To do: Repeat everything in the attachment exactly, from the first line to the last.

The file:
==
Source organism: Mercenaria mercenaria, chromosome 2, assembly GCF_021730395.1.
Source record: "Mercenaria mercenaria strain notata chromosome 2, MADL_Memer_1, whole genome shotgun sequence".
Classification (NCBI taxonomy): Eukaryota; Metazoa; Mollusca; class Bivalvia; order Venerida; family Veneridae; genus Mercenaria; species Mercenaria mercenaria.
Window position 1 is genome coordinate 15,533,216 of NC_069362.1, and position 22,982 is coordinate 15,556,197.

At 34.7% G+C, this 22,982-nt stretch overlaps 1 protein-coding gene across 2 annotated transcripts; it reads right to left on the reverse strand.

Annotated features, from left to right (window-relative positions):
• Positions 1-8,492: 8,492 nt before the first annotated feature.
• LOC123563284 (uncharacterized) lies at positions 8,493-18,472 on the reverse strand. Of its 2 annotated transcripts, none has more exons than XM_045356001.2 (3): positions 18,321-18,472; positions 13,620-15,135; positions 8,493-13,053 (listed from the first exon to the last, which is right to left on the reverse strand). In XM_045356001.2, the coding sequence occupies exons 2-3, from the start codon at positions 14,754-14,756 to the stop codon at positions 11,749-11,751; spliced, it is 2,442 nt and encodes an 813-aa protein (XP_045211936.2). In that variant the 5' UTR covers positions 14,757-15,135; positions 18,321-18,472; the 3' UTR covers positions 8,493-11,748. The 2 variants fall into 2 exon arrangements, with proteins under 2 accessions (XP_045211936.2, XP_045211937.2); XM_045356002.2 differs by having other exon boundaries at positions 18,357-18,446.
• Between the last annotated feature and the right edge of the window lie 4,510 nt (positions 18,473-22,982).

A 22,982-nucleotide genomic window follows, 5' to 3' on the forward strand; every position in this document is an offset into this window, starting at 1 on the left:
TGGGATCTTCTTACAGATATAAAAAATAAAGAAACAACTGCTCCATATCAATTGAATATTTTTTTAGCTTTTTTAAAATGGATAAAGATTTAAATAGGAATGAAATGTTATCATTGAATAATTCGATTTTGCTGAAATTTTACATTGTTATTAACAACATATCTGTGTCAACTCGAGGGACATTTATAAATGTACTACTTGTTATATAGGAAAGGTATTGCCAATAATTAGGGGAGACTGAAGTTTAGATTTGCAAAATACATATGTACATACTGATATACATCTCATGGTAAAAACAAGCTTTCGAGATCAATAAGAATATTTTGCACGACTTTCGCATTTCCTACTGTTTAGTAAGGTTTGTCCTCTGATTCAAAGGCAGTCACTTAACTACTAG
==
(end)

Source organism: Mercenaria mercenaria, chromosome 2, assembly GCF_021730395.1.
Source record: "Mercenaria mercenaria strain notata chromosome 2, MADL_Memer_1, whole genome shotgun sequence".
Classification (NCBI taxonomy): Eukaryota; Metazoa; Mollusca; class Bivalvia; order Venerida; family Veneridae; genus Mercenaria; species Mercenaria mercenaria.
Window position 1 is genome coordinate 15,533,216 of NC_069362.1, and position 22,982 is coordinate 15,556,197.

At 34.7% G+C, this 22,982-nt stretch overlaps 1 protein-coding gene across 2 annotated transcripts; it reads right to left on the reverse strand.

Annotated features, from left to right (window-relative positions):
• Positions 1-8,492: 8,492 nt before the first annotated feature.
• LOC123563284 (uncharacterized) lies at positions 8,493-18,472 on the reverse strand. Of its 2 annotated transcripts, none has more exons than XM_045356001.2 (3): positions 18,321-18,472; positions 13,620-15,135; positions 8,493-13,053 (listed from the first exon to the last, which is right to left on the reverse strand). In XM_045356001.2, the coding sequence occupies exons 2-3, from the start codon at positions 14,754-14,756 to the stop codon at positions 11,749-11,751; spliced, it is 2,442 nt and encodes an 813-aa protein (XP_045211936.2). In that variant the 5' UTR covers positions 14,757-15,135; positions 18,321-18,472; the 3' UTR covers positions 8,493-11,748. The 2 variants fall into 2 exon arrangements, with proteins under 2 accessions (XP_045211936.2, XP_045211937.2); XM_045356002.2 differs by having other exon boundaries at positions 18,357-18,446.
• Between the last annotated feature and the right edge of the window lie 4,510 nt (positions 18,473-22,982).

A 22,982-nucleotide genomic window follows, 5' to 3' on the forward strand; every position in this document is an offset into this window, starting at 1 on the left:
TGGGATCTTCTTACAGATATAAAAAATAAAGAAACAACTGCTCCATATCAATTGAATATTTTTTTAGCTTTTTTAAAATGGATAAAGATTTAAATAGGAATGAAATGTTATCATTGAATAATTCGATTTTGCTGAAATTTTACATTGTTATTAACAACATATCTGTGTCAACTCGAGGGACATTTATAAATGTACTACTTGTTATATAGGAAAGGTATTGCCAATAATTAGGGGAGACTGAAGTTTAGATTTGCAAAATACATATGTACATACTGATATACATCTCATGGTAAAAACAAGCTTTCGAGATCAATAAGAATATTTTGCACGACTTTCGCATTTCCTACTGTTTAGTAAGGTTTGTCCTCTGATTCAAAGGCAGTCACTTAACTACTAG